Talk 3: Romans 6:1-8, The Body To Which We Are Joined
1 What shall we say, then? Shall we go on sinning so that grace may increase? 2 By no means! We died to sin; how can we live in it any longer? 3 Or don’t you know that all of us who were baptized into Christ Jesus were baptized into his death? 4 We were therefore buried with him through baptism into death in order that, just as Christ was raised from the dead through the glory of the Father, we too may live a new life. 5 If we have been united with him like this in his death, we will certainly also be united with him in his resurrection. 6 For we know that our old self was crucified with him so that the body of sin might be done away with, that we should no longer be slaves to sin— 7 because anyone who has died has been freed from sin. 8 Now if we died with Christ, we believe that we will also live with him.
The mood of many Good Friday meditations and hymns is to see ourselves as onlookers. ‘When I Survey the Wondrous Cross’ is just one of the hymns that depicts us watching and contemplating the crucified Christ.
And that is well and good. Had we been there in the crowd that day, onlookers is exactly what we would have been — spectators to a public execution.
But sometimes what we might call our ‘cultural theology’— the beliefs we absorb through the things we do as part of our church culture — isn’t always as helpful as it might be.
We see this in a lot of our hymns about heaven, which often forget the biblical perspective, and the true Christian hope, of Christ who is going to come again.
But we see it also in this attitude of detachment — of Christ who is ‘over there’ whilst we are ‘over here’. And this can create problems.
There are theoretical problems about our understanding of salvation. How are our sins forgiven if somebody else died for them? If he is righteous and we are not, what connection is there between his righteousness and ours — or does God just, as it were, pretend we are righteous?
And there are practical problems about our understanding of ourselves. What may be true of Christ is all well and good. He is perfect, he is righteous, he is without sin, he is in heaven ... and so on. But I am a flawed, I am unrighteous, I am a sinner, I am earthly.
When the Prayer Book says we are ‘miserable’ offenders it uses a word that means ‘in need of mercy’. But sometimes miserable is exactly what we are in the modern sense. We know we are forgiven — we’ve learned that much. We even know we are loved by God — the Bible tells us so. But we don’t really think we are very much liked by God.
Of course God would like Jesus. That’s obvious. But Jesus is Jesus and I am me.
That is, until we look again at the language of Scripture, for whilst we are thinking about Christ on the cross, we read,
... we have been united with him ... in his death ... our old self was crucified with him... we died with Christ ...
Had you been there in the crowd on that day, you would have been a spectator, looking on him, standing apart from him.
But something incredible has happened. Paul reminds us of it here in Romans 6:1,
... don’t you know that all of us who were baptized into Christ Jesus were baptized into his death?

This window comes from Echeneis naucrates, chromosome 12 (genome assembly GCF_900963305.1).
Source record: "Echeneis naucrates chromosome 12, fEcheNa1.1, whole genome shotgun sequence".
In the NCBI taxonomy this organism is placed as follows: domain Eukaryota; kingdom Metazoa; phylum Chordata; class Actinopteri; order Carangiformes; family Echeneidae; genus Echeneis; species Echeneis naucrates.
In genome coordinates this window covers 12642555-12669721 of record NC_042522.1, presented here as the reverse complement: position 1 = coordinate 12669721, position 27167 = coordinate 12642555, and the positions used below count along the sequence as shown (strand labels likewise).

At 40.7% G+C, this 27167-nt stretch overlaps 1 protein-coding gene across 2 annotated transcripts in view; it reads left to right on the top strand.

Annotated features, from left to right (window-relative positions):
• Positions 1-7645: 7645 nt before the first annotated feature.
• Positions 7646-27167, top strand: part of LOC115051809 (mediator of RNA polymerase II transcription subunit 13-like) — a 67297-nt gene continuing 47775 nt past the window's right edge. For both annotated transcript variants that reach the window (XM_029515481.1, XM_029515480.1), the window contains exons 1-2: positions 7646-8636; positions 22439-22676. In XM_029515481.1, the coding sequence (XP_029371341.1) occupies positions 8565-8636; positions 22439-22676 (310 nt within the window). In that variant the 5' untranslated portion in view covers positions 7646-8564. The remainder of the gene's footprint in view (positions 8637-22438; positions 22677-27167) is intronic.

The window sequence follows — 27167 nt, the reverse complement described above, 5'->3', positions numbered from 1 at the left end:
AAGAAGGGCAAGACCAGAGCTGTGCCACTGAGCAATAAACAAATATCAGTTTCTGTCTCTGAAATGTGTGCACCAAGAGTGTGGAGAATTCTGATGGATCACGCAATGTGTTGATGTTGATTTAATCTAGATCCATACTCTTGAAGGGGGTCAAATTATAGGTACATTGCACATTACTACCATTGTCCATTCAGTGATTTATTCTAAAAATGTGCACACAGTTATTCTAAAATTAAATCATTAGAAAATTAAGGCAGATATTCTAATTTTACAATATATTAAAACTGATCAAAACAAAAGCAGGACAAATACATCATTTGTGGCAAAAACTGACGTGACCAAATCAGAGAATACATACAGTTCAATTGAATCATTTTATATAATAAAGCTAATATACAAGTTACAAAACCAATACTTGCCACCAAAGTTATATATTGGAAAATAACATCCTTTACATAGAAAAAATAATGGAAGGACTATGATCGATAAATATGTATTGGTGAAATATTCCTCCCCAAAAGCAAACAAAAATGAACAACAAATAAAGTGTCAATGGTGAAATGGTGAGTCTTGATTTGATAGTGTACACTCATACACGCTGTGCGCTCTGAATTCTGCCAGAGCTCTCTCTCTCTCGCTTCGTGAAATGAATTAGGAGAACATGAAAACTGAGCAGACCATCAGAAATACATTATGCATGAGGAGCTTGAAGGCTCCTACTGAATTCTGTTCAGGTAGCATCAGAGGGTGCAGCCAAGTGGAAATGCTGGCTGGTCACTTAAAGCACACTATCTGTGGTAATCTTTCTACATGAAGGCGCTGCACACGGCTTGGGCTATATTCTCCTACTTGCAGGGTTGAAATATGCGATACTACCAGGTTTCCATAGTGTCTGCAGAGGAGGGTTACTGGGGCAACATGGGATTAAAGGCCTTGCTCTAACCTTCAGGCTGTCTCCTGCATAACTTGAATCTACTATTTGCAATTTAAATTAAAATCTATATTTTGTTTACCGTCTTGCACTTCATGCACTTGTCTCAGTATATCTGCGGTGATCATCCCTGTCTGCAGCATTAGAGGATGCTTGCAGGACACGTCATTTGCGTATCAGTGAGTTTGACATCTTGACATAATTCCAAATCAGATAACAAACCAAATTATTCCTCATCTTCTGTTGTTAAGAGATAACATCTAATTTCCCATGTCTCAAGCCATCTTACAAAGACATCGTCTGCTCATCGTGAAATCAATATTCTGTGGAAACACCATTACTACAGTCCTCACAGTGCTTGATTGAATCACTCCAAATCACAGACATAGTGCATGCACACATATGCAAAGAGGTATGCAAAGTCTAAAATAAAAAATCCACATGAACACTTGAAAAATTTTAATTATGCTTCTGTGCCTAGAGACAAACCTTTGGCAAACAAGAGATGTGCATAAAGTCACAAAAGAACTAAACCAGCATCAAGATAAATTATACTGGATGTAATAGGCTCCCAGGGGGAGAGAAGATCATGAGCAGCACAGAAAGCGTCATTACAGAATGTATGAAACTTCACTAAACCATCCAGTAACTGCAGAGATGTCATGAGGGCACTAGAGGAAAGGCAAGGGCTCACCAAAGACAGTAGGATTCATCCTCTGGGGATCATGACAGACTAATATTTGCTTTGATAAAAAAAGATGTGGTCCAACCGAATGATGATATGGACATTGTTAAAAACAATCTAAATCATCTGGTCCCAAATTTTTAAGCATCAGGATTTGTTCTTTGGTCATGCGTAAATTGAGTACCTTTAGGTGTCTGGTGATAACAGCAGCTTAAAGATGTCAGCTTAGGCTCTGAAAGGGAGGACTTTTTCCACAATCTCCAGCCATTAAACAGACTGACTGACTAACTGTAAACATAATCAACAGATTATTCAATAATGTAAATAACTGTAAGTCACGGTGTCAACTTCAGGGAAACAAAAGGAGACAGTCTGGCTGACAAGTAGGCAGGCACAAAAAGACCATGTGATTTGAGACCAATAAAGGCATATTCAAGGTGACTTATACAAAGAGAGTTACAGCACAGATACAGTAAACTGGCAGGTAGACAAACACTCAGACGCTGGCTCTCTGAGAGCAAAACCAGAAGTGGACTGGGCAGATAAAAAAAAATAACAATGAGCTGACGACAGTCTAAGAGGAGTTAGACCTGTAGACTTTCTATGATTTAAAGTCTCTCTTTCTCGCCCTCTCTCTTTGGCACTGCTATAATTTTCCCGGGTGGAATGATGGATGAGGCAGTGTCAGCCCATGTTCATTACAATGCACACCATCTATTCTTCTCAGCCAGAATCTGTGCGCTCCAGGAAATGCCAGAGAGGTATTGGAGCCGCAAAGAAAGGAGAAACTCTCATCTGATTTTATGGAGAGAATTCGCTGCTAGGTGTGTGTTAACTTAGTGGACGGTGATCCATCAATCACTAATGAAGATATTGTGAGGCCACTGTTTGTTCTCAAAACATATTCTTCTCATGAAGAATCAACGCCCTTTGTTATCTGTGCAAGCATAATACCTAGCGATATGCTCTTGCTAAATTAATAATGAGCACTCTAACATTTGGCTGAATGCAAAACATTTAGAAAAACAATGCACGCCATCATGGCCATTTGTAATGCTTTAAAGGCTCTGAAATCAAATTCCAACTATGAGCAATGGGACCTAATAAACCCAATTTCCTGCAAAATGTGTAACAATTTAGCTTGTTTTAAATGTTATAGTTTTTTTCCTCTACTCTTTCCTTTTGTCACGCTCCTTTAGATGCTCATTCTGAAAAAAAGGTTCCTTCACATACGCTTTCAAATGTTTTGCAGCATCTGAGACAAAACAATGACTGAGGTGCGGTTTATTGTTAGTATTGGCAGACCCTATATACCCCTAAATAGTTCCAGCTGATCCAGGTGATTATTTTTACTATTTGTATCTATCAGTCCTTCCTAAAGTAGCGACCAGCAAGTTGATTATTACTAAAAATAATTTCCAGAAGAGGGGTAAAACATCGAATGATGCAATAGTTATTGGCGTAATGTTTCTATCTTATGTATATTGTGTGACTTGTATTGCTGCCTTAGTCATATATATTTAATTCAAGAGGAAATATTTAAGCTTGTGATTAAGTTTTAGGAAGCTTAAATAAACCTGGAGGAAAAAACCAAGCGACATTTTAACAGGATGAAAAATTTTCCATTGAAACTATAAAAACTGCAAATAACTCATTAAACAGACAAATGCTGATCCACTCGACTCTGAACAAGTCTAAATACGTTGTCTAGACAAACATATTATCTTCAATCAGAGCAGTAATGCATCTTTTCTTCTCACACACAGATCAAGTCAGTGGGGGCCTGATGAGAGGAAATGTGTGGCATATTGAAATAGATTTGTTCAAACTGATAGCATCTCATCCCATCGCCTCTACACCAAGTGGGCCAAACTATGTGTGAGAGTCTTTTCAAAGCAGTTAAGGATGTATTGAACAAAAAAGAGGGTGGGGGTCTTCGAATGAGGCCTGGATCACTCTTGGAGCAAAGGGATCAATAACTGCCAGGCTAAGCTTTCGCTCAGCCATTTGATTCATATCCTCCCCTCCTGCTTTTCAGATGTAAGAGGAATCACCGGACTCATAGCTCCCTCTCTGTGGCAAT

The incredible thing is that you have been baptized — baptized into Jesus. V 4:
We were therefore buried with him through baptism into death in order that, just as Christ was raised from the dead through the glory of the Father, we too may live a new life.
So often we get hung up about the when and how of baptism. Should we baptize infants or adults, new believers or people who have stuck it out for a while, by sprinkling or immersion, and so on?
What we forget is the ‘what’ of baptism — what being baptized means to the baptized person. Sometimes we are rightly nervous about attributing too much to baptism. But the result is that almost invariably we attribute too little to it.
Baptism is a sign of salvation, and we are quick to say is only a sign. But it is a real sign of a real thing.
My wedding ring is only a sign. But I am really married to a real person. Perhaps more appropriately, we might think of a handshake on a deal. It is only a handshake, but it tokens something irrevocable, something that commits you, something that expresses trust and faithfulness.
Until the handshake, you are still negotiating. After the handshake, there is no going back. But it is only a handshake.
Well baptism is only baptism. It isn’t magic and it requires two parties. In the Prayer Book Catechism, children are asked, “What is required of persons to be baptized?” And the right answer, which they are supposed to learn, is this
Repentance, whereby they forsake sin: and faith, whereby they stedfastly believe the promises of God, made to them in that Sacrament.
Notice, these are a requirement, not an option. Without repentance and faith you are not baptized in the biblical sense of the word.
But if you are baptized you are not just ‘baptized’ — you are not just someone who has received a little token, like a Christening Bible, or something like that.
You are baptized. You have taken hold of the promises of God, his outstretched hand which you have shaken on the deal. And you are now joined — as joined as it is possible to be — to the body of Christ.
As he died, you died. As he was raised, you have been raised spiritually and will be raised physically. What was true for him is true for you. You are no longer a spectator, you are a participant.
As you survey the wondrous cross with the eyes of faith, you see not just him. You see you.Please give a full name and location when posting. Comments without this information may be deleted. Recommend: